If it’s gonna rise by that much, I don’t think we’re prepared,” one South Texas mayor said of temperature increases.
Texans can expect a greater annual number of dangerous days of heat — when the heat index crosses 100 degrees — according to a study predicting the ramifications of climate change.
Those living along the eastern and southern border will see the highest temperatures the most days, the study by the First Street Foundation said. The most dire prediction: The heat index will reach 125 degrees at least once per year within the next 30 years in most Texas counties. Heat index is the temperature felt by the human body when relative humidity is combined with the air temperature.
Texas will see more days with a heat index over 100 than 46 other states as more than 13% of Americans are expected to be affected by extreme heat.
The report comes as the Lone Star State grapples with its worst drought in more than a decade. Reservoirs, lakes and rivers are drying up as cities and other public water systems across the state put water restrictions in place. In West Texas, cotton farmers and other agricultural industries are projecting billions of dollars in losses. And in South Texas, multiple counties are preparing for emergencies as the Falcon Dam is nearly out of water.
First Street’s model is based on current temperature readings. Its predictions factor in several data points including proximity to water, elevations, grassland and global greenhouse gas emissions.
Part of what will make Texas so hot is the lack of elevation. The nonprofit noted that bodies of water mixed with cooler temperatures from higher elevation tend to have a protective effect, keeping more extreme temperatures at bay. Since most of the state stands at or near sea level, the lower elevation lends itself to a higher likelihood of extreme temperature increases.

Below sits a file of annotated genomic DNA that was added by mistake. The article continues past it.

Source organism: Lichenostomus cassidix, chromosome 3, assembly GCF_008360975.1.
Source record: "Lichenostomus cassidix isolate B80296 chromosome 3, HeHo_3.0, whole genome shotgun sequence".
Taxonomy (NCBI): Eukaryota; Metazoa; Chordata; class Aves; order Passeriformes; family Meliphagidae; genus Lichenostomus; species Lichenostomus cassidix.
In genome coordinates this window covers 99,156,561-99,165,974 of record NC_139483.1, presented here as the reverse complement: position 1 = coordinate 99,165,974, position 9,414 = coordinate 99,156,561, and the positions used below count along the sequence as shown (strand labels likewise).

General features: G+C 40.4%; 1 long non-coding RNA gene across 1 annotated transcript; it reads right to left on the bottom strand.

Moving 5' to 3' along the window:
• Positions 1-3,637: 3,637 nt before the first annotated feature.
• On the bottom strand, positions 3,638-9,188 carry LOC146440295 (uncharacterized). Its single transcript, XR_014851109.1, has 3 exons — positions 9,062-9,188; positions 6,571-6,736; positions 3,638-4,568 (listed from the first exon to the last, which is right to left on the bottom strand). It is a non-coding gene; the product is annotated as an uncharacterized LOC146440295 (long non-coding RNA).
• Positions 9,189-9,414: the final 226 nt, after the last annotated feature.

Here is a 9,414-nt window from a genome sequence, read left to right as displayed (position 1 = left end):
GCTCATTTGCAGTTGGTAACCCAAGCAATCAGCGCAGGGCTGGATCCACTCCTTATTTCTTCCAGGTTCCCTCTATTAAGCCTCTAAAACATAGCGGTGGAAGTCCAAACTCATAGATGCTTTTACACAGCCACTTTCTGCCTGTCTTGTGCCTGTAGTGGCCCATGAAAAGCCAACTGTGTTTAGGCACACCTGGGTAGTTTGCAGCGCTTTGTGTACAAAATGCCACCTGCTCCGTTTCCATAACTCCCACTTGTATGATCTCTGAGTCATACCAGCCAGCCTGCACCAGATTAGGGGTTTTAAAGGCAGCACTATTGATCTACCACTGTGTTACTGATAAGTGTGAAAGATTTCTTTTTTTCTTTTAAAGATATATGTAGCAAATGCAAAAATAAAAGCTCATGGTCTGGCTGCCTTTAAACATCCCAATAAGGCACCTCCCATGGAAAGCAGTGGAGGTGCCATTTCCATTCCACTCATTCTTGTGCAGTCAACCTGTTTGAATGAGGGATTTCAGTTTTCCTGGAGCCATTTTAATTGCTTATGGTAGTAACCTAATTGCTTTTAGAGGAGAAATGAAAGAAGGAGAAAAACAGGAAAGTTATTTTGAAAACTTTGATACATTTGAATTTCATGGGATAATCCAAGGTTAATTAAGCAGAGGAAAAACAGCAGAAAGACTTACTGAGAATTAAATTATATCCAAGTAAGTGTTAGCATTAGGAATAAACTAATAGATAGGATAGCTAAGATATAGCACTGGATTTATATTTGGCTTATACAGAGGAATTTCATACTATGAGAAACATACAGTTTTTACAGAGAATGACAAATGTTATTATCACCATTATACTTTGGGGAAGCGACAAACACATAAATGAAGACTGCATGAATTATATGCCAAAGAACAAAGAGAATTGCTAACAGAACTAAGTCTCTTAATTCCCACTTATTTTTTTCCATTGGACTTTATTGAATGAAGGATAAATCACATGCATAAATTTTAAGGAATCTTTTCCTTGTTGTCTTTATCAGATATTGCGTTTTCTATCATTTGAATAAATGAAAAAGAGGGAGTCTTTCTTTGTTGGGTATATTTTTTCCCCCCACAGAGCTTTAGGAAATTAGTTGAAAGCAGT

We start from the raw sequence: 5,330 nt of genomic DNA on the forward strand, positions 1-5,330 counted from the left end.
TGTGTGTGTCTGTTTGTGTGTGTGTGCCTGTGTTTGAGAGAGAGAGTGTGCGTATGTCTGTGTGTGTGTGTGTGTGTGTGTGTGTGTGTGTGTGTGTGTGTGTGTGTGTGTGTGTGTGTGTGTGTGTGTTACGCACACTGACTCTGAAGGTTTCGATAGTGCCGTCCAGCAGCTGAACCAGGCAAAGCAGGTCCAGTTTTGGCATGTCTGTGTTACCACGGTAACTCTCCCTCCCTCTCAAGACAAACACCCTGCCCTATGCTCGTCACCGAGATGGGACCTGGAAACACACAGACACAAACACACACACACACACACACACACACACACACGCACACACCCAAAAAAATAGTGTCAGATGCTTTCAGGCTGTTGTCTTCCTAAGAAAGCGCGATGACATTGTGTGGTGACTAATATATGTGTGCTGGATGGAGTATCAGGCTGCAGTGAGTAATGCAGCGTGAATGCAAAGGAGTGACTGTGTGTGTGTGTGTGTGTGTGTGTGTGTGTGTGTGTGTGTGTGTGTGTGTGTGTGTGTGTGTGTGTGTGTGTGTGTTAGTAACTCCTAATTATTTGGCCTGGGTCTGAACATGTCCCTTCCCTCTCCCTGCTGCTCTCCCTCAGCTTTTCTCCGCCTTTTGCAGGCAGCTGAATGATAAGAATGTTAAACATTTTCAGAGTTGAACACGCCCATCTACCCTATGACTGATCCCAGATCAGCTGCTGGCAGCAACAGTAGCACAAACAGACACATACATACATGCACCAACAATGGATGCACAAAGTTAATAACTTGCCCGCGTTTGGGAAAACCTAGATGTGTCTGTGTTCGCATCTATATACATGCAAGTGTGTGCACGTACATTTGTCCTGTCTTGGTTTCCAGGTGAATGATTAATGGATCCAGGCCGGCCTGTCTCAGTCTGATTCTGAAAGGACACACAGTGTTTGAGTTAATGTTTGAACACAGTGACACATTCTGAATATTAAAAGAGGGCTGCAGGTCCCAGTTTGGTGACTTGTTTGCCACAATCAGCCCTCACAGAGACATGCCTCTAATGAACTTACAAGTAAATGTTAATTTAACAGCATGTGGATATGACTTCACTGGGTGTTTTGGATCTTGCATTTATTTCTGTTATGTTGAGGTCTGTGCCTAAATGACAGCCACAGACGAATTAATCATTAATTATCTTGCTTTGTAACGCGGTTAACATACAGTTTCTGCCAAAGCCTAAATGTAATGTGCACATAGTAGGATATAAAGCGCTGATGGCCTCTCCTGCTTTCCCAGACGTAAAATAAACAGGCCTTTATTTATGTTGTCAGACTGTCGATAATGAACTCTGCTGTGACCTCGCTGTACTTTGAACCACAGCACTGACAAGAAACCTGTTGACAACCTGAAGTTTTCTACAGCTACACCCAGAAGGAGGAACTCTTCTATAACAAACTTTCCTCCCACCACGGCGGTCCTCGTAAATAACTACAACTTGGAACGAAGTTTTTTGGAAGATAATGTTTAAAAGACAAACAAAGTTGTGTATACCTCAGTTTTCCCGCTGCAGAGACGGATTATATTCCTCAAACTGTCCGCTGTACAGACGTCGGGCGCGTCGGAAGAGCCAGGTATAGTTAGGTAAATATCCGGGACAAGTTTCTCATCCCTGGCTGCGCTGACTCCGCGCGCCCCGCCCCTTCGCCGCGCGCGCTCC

Although Texas has the Gulf of Mexico to its southeast, the state misses out on a potential cooling benefit from a large body of water because major climate patterns do not pass over water before reaching Texas — instead, they move from west to east.
“South and East Texas are definitely the most vulnerable areas in the state,” a spokesperson from the First Street Foundation wrote in an email to The Texas Tribune.
Starr County, located at the border with Mexico along the Rio Grande, tops the list in Texas currently with 109 days each year above 100 degrees. According to the forecast heat index map, the county should not tip into the 125-degree-plus range within the next 30 years, but it is already feeling the impact of current heat waves.
Already, the region is dealing with a higher likelihood of fires. And it is bracing for more property damage, heat radiation, smoke inhalation, and heat-related illnesses and injuries that could directly impact the health of the area’s population, according to a hazard mitigation plan shared by the city governments of Escobares, Rio Grande City, Roma and the Roma school district. In the mostly rural area with a population around 65,000, roads have buckled as the high temperatures destabilize the surface materials.
Rio Grande City, an area that bloomed during the 1930s oil industry boom and the county seat for Starr County, has about 15,000 residents. Mayor Joel Villarreal said the county has been working to add infrastructure improvements to mitigate the impacts from the recent drought, but the project is still in its infancy.
According to the Starr County hazard mitigation plan, agricultural loss, property damage, heat-related illnesses and more are expected as temperatures rise.
Villarreal also indicated that the prolonged heat wave has increased migrant death tolls in the county, another area in which the impacts of climate change are expected to worsen.
Starr County and others like it experiencing extreme heat can expect to continue to have even longer heat waves and hotter temperatures, even if they don’t reach the 125-degree heat index.
“If it’s gonna rise by that much, I don’t think we’re prepared,” Villarreal said. “I don’t think the whole country is prepared.”
Source: Texas Tribune | By Allison P. Erickson